Supreme Court student loan case: The arguments explained

The Supreme Court is about to hear arguments over President Joe Biden's student debt relief plan, which impacts millions of borrowers who could see their loans wiped away or reduced.

Associated Press

Feb 27, 2023, 9:14 PM

Updated 512 days ago

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Supreme Court student loan case: The arguments explained
The Supreme Court is about to hear arguments over President Joe Biden's student debt relief plan, which impacts millions of borrowers who could see their loans wiped away or reduced.
So far, Republican-appointed judges have kept the Democratic president's plan from going into effect, and it remains to be seen how the court, dominated 6-3 by conservatives, will respond. The justices have scheduled two hours of arguments in the case Tuesday, though it will probably go longer. The public can listen in on the court's website beginning at 10 a.m. EST.
Where things stand ahead of the hearing as well as what to expect:
HOW DOES THE FORGIVENESS PLAN WORK?
The debt forgiveness plan announced in August would cancel $10,000 in federal student loan debt for those making less than $125,000 or households with less than $250,000 in income per year. Pell Grant recipients, who typically demonstrate more financial need, would get an additional $10,000 in debt forgiven.
College students qualify if their loans were disbursed before July 1. The plan makes 43 million borrowers eligible for some debt forgiveness, with 20 million who could have their debt erased entirely, according to the Biden administration.
The White House says 26 million people have applied for debt relief, and 16 million people had already had their relief approved. The Congressional Budget Office has said the program will cost about $400 billion over the next three decades.
HOW DID THE ISSUE WIND UP AT THE SUPREME COURT?
The Supreme Court is hearing two challenges to the plan. One involves six Republican-led states that sued. The other involves a lawsuit filed by two students.
A lower court dismissed the lawsuit involving the following states: Arkansas, Iowa, Kansas, Missouri, Nebraska and South Carolina. The court said the states could not challenge the program because they weren't harmed by it. But a panel of three federal appeals court judges on the U.S. Court of Appeals for the 8th Circuit — all of them appointed by Republican presidents — put the program on hold during an appeal. The Supreme Court then agreed to weigh in.
The students' case involves Myra Brown, who is ineligible for debt relief because her loans are commercially held, and Alexander Taylor, who is eligible for just $10,000 and not the full $20,000 because he didn't receive a Pell grant. They say that the Biden administration didn't go through the proper process in enacting the plan, among other things.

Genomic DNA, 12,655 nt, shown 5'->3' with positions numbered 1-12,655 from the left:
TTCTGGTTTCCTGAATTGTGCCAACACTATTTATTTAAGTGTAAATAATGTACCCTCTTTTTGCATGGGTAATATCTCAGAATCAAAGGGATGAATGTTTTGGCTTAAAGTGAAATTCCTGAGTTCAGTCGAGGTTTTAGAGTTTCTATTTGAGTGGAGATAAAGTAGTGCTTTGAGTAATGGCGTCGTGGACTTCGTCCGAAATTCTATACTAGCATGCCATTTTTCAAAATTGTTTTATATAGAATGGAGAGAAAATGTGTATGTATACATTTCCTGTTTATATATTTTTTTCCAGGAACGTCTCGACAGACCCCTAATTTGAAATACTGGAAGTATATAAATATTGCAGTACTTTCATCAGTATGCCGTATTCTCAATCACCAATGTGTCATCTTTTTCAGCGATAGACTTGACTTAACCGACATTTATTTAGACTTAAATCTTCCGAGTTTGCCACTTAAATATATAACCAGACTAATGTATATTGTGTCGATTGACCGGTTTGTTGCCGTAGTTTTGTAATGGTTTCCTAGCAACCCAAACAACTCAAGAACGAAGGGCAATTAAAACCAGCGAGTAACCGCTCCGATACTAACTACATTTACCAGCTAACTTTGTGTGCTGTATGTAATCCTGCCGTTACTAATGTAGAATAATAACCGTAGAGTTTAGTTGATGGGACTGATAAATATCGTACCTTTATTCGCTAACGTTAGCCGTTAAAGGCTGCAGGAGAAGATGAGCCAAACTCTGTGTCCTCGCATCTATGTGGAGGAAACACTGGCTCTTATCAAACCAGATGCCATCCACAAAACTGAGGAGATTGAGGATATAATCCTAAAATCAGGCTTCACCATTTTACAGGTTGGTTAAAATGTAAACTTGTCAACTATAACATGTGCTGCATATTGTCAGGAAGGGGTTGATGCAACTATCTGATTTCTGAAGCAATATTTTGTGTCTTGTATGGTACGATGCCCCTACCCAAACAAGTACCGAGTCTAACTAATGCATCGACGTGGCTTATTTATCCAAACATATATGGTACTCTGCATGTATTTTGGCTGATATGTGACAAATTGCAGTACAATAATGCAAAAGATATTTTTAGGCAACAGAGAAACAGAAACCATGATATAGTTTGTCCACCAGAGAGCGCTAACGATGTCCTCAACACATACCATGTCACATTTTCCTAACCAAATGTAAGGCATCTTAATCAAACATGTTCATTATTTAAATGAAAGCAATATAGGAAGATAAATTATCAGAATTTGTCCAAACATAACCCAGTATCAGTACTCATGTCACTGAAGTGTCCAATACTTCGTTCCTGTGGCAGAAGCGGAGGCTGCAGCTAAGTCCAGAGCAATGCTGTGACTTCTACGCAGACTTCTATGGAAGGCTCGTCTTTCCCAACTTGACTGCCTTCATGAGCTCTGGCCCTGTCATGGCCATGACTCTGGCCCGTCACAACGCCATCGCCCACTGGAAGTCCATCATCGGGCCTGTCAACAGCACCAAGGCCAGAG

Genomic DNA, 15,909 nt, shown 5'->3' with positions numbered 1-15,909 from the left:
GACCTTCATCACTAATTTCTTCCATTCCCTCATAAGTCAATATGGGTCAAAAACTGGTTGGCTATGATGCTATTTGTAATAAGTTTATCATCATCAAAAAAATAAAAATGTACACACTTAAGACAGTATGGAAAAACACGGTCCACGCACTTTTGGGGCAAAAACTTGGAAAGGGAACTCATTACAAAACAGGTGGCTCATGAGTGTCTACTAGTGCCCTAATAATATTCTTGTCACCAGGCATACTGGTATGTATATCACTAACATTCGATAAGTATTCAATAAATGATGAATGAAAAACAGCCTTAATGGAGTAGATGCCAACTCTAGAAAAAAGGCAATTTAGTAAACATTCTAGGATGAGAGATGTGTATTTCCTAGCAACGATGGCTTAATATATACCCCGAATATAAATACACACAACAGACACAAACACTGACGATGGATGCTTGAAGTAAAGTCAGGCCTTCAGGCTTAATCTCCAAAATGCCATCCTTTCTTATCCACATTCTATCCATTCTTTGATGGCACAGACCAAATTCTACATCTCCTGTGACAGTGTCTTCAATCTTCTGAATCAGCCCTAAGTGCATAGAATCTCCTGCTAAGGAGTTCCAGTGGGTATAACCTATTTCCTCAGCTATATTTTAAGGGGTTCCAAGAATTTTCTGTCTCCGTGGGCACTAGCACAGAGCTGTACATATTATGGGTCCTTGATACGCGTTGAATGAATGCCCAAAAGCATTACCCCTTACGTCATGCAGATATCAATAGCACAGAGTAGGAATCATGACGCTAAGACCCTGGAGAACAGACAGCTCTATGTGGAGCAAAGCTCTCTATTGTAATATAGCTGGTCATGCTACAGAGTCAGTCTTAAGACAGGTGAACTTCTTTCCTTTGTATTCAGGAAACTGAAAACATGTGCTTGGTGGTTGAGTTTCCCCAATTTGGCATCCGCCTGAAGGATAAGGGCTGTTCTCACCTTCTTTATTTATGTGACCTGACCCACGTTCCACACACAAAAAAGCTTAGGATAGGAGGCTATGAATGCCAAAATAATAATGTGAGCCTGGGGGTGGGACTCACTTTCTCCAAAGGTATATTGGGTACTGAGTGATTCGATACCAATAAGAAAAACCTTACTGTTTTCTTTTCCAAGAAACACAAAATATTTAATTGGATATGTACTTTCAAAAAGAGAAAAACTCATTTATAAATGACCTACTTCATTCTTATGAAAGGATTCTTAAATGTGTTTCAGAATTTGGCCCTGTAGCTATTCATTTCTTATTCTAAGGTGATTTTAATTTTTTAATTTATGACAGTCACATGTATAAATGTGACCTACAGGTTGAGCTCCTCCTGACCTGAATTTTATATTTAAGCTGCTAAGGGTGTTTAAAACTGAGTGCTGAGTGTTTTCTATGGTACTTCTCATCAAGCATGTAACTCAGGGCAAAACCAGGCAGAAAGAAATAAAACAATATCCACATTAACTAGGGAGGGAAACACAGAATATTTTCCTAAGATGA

Texas-based U.S. District Judge Mark Pittman, an appointee of President Donald Trump, sided with the students and ruled to block the program. Pittman ruled that the Biden administration did not have clear authorization from Congress to implement the program. A federal appeals court left Pittman's ruling in place, and the Supreme Court agreed to take up the case along with the states' challenge.
HOW DID BIDEN GET TO CANCEL THE DEBT?
To cancel student loan debt, the Biden administration relied on the Higher Education Relief Opportunities for Students Act, commonly known as the HEROES Act. Originally enacted after the Sept. 11, 2001, terror attack, the law was initially intended to keep service members from being worse off financially while they fought in wars in Afghanistan and Iraq. Now extended, it allows the secretary of education to waive or modify the terms of federal student loans as necessary in connection with a national emergency.
Trump, a Republican, declared the COVID-19 pandemic a national emergency in March 2020, but Biden recently announced that designation will end May 11. The Biden administration has said that the end to the national emergency doesn't change the legal argument for student loan debt cancellation because the pandemic affected millions of student borrowers who might have fallen behind on their loans during the emergency.
WHAT ARE THE JUSTICES LIKELY TO ASK ABOUT?
Expect the justices to be focused on several big issues. The first one is whether the states and the two borrowers have the right to sue over the plan in the first place, a legal concept called "standing." If they don't, that clears the way for the Biden administration to go ahead with it. To prove they have standing, the states and borrowers will have to show in part that they're financially harmed by the plan.
Beyond standing, the justices will also be asking whether the HEROES Act gives the Biden administration the power to enact the plan and how it went about doing so.
WHEN WILL BORROWERS KNOW THE OUTCOME?
It will likely be months before borrowers learn the outcome of the case, but there's a deadline of sorts. The court generally issues all of its decisions by the end of June before going on a summer break.
Whether or not the debt gets cancelled, the case's resolution will bring changes. While federal student loan payments are currently paused, that will end 60 days after the case is resolved. And if the case hasn't been resolved by June 30, payments will start 60 days after that.


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